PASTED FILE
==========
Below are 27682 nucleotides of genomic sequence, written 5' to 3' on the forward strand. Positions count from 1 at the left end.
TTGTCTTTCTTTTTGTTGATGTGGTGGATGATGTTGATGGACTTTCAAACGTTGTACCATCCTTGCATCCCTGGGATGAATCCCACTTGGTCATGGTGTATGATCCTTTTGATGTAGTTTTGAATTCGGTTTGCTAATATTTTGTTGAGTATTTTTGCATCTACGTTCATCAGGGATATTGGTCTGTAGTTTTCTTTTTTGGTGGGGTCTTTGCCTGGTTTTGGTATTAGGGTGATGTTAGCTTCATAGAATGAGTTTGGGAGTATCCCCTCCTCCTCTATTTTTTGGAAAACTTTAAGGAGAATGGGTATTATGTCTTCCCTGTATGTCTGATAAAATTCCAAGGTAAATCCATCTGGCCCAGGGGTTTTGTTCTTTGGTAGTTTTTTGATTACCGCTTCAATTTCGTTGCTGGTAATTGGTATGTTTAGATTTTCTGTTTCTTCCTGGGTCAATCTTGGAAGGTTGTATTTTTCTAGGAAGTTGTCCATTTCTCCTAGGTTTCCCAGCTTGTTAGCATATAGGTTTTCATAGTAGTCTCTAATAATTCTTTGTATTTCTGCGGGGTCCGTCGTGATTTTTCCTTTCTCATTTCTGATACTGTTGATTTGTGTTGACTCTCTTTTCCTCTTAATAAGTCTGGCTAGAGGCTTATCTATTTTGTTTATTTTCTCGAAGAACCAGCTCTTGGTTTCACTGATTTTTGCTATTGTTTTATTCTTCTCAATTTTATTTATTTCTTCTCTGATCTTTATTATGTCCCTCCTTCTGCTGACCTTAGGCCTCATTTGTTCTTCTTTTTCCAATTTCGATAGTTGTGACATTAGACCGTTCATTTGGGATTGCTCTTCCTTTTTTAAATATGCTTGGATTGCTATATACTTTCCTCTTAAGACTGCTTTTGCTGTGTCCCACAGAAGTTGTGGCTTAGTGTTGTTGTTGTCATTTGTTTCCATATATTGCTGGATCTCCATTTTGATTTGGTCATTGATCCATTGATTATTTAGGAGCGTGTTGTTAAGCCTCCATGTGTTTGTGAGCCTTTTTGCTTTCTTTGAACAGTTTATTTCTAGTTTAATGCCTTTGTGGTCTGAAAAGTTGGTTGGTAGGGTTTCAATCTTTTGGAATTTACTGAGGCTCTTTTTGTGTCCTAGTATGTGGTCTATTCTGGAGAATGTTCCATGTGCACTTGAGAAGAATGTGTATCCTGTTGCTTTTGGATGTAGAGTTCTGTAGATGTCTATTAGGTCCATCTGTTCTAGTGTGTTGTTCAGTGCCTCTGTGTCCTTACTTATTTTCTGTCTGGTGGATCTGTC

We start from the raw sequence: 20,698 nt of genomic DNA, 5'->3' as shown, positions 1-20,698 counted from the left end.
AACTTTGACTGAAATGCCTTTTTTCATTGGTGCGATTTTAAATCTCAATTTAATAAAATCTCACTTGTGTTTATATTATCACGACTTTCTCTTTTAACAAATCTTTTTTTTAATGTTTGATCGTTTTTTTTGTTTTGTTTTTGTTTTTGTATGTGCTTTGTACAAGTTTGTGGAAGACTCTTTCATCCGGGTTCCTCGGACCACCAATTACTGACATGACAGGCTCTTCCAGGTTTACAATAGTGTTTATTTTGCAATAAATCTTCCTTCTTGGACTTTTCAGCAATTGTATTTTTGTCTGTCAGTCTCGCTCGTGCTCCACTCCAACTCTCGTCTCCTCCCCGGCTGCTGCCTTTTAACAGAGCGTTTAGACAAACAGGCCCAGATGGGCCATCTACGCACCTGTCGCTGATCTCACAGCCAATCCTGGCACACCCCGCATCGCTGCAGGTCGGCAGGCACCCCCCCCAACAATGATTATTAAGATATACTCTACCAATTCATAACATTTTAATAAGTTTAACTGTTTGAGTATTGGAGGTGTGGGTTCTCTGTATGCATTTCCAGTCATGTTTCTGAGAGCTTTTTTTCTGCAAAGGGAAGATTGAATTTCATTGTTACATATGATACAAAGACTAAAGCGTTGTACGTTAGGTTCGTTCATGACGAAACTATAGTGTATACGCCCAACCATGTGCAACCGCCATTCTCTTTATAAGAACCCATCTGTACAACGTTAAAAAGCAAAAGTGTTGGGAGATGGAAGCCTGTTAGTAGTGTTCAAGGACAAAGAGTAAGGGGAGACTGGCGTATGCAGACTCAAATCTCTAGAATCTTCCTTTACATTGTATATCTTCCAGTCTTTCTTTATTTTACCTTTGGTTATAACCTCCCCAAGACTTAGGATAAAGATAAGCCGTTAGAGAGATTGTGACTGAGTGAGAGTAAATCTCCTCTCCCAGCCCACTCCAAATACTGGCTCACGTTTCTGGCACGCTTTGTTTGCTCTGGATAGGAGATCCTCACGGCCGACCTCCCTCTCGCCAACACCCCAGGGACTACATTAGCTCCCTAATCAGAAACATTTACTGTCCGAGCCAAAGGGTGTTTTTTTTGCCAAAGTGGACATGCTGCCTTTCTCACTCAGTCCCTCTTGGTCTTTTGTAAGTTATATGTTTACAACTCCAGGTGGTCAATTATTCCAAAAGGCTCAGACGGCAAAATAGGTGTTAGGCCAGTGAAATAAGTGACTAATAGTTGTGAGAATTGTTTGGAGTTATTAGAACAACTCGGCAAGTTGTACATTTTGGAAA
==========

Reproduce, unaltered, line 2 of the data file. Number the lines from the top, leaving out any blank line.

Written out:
TTGTCTTTCTTTTTGTTGATGTGGTGGATGATGTTGATGGACTTTCAAACGTTGTACCATCCTTGCATCCCTGGGATGAATCCCACTTGGTCATGGTGTATGATCCTTTTGATGTAGTTTTGAATTCGGTTTGCTAATATTTTGTTGAGTATTTTTGCATCTACGTTCATCAGGGATATTGGTCTGTAGTTTTCTTTTTTGGTGGGGTCTTTGCCTGGTTTTGGTATTAGGGTGATGTTAGCTTCATAGAATGAGTTTGGGAGTATCCCCTCCTCCTCTATTTTTTGGAAAACTTTAAGGAGAATGGGTATTATGTCTTCCCTGTATGTCTGATAAAATTCCAAGGTAAATCCATCTGGCCCAGGGGTTTTGTTCTTTGGTAGTTTTTTGATTACCGCTTCAATTTCGTTGCTGGTAATTGGTATGTTTAGATTTTCTGTTTCTTCCTGGGTCAATCTTGGAAGGTTGTATTTTTCTAGGAAGTTGTCCATTTCTCCTAGGTTTCCCAGCTTGTTAGCATATAGGTTTTCATAGTAGTCTCTAATAATTCTTTGTATTTCTGCGGGGTCCGTCGTGATTTTTCCTTTCTCATTTCTGATACTGTTGATTTGTGTTGACTCTCTTTTCCTCTTAATAAGTCTGGCTAGAGGCTTATCTATTTTGTTTATTTTCTCGAAGAACCAGCTCTTGGTTTCACTGATTTTTGCTATTGTTTTATTCTTCTCAATTTTATTTATTTCTTCTCTGATCTTTATTATGTCCCTCCTTCTGCTGACCTTAGGCCTCATTTGTTCTTCTTTTTCCAATTTCGATAGTTGTGACATTAGACCGTTCATTTGGGATTGCTCTTCCTTTTTTAAATATGCTTGGATTGCTATATACTTTCCTCTTAAGACTGCTTTTGCTGTGTCCCACAGAAGTTGTGGCTTAGTGTTGTTGTTGTCATTTGTTTCCATATATTGCTGGATCTCCATTTTGATTTGGTCATTGATCCATTGATTATTTAGGAGCGTGTTGTTAAGCCTCCATGTGTTTGTGAGCCTTTTTGCTTTCTTTGAACAGTTTATTTCTAGTTTAATGCCTTTGTGGTCTGAAAAGTTGGTTGGTAGGGTTTCAATCTTTTGGAATTTACTGAGGCTCTTTTTGTGTCCTAGTATGTGGTCTATTCTGGAGAATGTTCCATGTGCACTTGAGAAGAATGTGTATCCTGTTGCTTTTGGATGTAGAGTTCTGTAGATGTCTATTAGGTCCATCTGTTCTAGTGTGTTGTTCAGTGCCTCTGTGTCCTTACTTATTTTCTGTCTGGTGGATCTGTC